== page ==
Friday, May 04, 2012
All the rage
My name is Mitch, and I have a problem. I rage at video games. For as long as I can remember, games have driven me to furious anger. I've broken controllers. I've screamed myself hoarse. I've hurt myself punching tables, chairs, walls. And I can't stop.
This may be news to people who know me, but haven't witnessed my fits firsthand. In the rest of my life, I'm mild-mannered and conflict-averse. I've never been in a fight. When spurred to anger at another person, I tend to walk away, cool off, and then come back with a level head. In other words, I act like an adult. Not with video games.
For people who have witnessed it, all I can say is that I'm surprised anybody is still willing to play with me. I have a solid core of friends who put up with my excitations. I don't know why. I wouldn't want to play with me. I blame them for everything that goes wrong, and have no sense of perspective when they make honest mistakes. They always seem to be in my way. They poach my kills. And they don't even care! They laugh and make jokes, and politely ignore the steady stream of howling profanity coming through the headset.
(My mistakes, of course, are the result of an unfair, rigged game, and not anything I might have done wrong.)
I'm afraid to share my Xbox Live username with other game writers because, if they have any respect for me on the basis of my work, I know they'd lose it after the fiftieth time I blurted "WHAT THE FUCK" about a minor setback -- or, honestly, after the first time. Online, I am neither racist, nor sexist, nor any other -ist, but my maturity level certainly is not any better than your average teenager's.
When I was younger, there were several occasions when I was almost kicked out of my friends' houses for flipping out about video games. My buddy Bob Dylan still tells the story of his dad pulling him aside at a LAN party and saying, "Your friend's got to cool it, or he's out of here." Is this embarrassing as hell, in the calm light of day? You bet it is. Did it matter to me one bit when I was raging at Quake 2? Of course not.
These days, I do most of my gaming in the solitary confines of my basement, but I'm still making everyone around me uncomfortable. My dog won't even come down to the basement with me anymore. All it takes from me is one stressed-out "Come on," and she slinks upstairs to the safety of her bed. My wife puts up with it only a little better. If I were her, I wouldn't be nearly as tolerant.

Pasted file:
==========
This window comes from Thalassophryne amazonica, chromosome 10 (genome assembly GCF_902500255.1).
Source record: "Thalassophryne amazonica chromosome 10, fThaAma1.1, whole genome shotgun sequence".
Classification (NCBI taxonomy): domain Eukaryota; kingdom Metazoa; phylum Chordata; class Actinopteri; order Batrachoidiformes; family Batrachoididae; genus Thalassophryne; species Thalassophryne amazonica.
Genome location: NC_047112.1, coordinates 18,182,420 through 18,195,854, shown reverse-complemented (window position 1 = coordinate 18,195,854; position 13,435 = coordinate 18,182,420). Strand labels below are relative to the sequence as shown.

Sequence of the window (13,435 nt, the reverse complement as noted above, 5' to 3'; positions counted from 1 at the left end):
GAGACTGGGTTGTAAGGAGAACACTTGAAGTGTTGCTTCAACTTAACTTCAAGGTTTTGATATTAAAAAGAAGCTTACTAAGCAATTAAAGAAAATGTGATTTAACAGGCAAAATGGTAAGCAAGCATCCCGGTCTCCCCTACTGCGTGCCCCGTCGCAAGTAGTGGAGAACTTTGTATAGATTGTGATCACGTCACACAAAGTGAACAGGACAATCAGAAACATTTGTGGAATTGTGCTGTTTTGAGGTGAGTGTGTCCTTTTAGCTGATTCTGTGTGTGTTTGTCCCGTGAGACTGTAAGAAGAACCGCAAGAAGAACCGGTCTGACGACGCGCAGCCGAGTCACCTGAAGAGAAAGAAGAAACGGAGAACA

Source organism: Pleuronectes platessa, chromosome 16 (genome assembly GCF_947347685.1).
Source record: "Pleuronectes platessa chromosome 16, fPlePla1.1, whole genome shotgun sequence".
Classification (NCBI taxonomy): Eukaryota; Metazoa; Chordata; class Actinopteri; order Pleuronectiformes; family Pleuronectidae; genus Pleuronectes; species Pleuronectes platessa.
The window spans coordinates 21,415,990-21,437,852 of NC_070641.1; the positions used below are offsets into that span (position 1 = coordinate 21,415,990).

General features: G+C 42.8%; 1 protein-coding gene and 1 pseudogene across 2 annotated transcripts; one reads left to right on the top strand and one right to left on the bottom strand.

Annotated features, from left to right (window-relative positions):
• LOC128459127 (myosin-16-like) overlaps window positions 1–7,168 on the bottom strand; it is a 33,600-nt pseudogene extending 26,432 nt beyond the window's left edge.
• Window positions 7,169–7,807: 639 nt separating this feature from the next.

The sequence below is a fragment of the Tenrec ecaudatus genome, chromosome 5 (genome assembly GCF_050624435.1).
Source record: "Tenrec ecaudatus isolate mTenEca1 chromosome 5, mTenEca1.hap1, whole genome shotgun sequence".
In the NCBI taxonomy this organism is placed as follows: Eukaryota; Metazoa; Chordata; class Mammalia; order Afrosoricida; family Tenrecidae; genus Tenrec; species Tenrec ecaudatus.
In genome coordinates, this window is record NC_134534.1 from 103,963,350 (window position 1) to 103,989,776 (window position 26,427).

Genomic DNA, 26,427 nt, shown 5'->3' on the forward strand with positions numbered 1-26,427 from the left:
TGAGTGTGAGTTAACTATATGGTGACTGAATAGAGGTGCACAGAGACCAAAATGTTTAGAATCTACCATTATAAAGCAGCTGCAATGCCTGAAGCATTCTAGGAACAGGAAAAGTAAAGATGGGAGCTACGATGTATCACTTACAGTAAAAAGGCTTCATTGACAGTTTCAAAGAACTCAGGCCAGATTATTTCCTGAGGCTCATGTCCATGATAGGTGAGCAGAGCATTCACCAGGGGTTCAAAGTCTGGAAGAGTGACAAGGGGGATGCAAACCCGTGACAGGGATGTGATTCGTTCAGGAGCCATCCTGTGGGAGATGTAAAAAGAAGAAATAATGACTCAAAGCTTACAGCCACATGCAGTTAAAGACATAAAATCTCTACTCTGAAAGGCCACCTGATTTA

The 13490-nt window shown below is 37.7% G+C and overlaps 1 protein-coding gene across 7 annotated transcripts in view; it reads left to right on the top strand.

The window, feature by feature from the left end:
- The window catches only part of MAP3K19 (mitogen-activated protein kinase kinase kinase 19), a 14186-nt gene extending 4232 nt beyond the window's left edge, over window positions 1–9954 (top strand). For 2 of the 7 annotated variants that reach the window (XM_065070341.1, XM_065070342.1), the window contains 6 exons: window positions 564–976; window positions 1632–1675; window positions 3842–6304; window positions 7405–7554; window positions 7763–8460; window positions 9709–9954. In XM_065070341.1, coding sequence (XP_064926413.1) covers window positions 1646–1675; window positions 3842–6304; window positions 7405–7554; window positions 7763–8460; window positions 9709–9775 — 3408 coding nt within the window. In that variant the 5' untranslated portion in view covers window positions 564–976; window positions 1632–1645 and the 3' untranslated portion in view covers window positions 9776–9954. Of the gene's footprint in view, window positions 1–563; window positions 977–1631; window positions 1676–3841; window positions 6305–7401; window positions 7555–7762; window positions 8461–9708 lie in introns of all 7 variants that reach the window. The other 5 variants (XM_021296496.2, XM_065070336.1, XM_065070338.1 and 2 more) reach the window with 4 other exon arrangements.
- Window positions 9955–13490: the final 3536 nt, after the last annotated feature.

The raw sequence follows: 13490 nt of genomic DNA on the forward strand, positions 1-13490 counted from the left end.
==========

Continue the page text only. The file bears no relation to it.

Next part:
Every time, it follows the same pattern. When I begin a game, even a very difficult one, there's no problem. I have no idea what I'm doing, and no expectation that I should. Someone said that the enjoyment of a game is the process of learning, and when I start playing, that is often the case. Playing something like Trials, it's fun to mess around with the physics, and learn the basics of getting up hills and over obstacles. This period is rewarding, because I improve rapidly. The second run is always miles better than the first.
The trouble comes when I begin to expect competence from myself. There's a point at which I feel like I do understand how the game works, and am unable to execute at the level I desire. Again, in Trials, this usually comes after I've earned a silver medal and am going for the gold. To earn a gold medal in Trials requires a no-fault run, which means that a single mistake sinks you.
A typical scenario: I am relaxed and have a good run, earning a silver medal with a single fault and a great time. "No problem," I think, "I'll go back and nail that gold medal. Easy as pie." But it's not easy. I get hung up on a single obstacle, and fail it over and over again. When I do get past a difficult part, I lose focus and biff it on something that has never given me a problem. Hitting the back button to re-start the race becomes reflexive, and sometimes I hit it without even intending to. I feel my blood pressure rising and my heartbeat quickening, and a small part of my brain is starting to warn me that I need to stop. A dominant part of my brain tells the small part to shut the fuck up.
Before I know it, the occasional frustrated utterance has given way to unbroken streams of profanity, sometimes in sentence form but usually not. And frustrated shakes of the head have given way to stomping around the room looking for something to break. If I'm lucky, I don't find anything.
The worst part is I always know it's about to happen, and I can't seem to do anything about it. I can tell myself to take a breath and relax, to put it in perspective, but nothing helps. The rage is coming. It's like watching a tidal wave roll in.
I don't know why I'm telling you this. It's embarrassing. Maybe I'm a glutton for punishment, and I'm writing this for the same reason that I keep playing the games that turn me into the Incredible Hulk, minus the upper-body strength. Or maybe it's because I feel like I've been hiding a significant part of my game-playing identity for all these years. Could be that I want advice, or to know that other people have the same problem, but it doesn't really matter because I know I'll never change.
There are worse character flaws to have. I could be an addict, or a liar, or a thief. On the list of things that should disqualify you from participating in human civilization, "gets too mad at video games" is pretty low. But I hate it. I absolutely hate it.